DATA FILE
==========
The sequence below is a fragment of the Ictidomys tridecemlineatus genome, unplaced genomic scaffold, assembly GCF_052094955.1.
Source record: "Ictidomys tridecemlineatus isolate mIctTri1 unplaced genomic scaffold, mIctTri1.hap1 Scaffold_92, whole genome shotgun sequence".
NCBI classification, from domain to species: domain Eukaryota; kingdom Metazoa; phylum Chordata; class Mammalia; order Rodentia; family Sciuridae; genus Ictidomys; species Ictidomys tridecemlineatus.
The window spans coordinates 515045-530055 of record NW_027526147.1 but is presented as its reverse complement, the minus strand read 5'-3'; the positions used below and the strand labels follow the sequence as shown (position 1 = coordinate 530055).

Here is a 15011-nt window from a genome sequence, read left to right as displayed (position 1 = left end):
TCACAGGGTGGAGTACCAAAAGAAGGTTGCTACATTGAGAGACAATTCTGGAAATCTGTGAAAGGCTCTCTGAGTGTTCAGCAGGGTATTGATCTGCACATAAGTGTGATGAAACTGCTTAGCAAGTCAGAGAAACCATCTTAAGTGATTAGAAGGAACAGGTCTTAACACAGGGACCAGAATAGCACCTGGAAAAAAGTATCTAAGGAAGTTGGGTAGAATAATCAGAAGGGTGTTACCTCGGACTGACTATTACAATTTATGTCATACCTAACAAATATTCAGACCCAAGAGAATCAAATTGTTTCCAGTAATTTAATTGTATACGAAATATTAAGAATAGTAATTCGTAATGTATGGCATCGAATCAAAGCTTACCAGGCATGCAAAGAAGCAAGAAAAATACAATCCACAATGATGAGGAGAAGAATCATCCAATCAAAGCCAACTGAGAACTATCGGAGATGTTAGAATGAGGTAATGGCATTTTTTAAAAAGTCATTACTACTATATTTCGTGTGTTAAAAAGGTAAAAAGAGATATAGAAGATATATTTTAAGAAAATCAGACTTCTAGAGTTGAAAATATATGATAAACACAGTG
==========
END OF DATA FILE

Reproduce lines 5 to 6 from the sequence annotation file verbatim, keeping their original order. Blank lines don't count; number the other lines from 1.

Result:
Here is a 15011-nt window from a genome sequence, read left to right as displayed (position 1 = left end):
TCACAGGGTGGAGTACCAAAAGAAGGTTGCTACATTGAGAGACAATTCTGGAAATCTGTGAAAGGCTCTCTGAGTGTTCAGCAGGGTATTGATCTGCACATAAGTGTGATGAAACTGCTTAGCAAGTCAGAGAAACCATCTTAAGTGATTAGAAGGAACAGGTCTTAACACAGGGACCAGAATAGCACCTGGAAAAAAGTATCTAAGGAAGTTGGGTAGAATAATCAGAAGGGTGTTACCTCGGACTGACTATTACAATTTATGTCATACCTAACAAATATTCAGACCCAAGAGAATCAAATTGTTTCCAGTAATTTAATTGTATACGAAATATTAAGAATAGTAATTCGTAATGTATGGCATCGAATCAAAGCTTACCAGGCATGCAAAGAAGCAAGAAAAATACAATCCACAATGATGAGGAGAAGAATCATCCAATCAAAGCCAACTGAGAACTATCGGAGATGTTAGAATGAGGTAATGGCATTTTTTAAAAAGTCATTACTACTATATTTCGTGTGTTAAAAAGGTAAAAAGAGATATAGAAGATATATTTTAAGAAAATCAGACTTCTAGAGTTGAAAATATATGATAAACACAGTG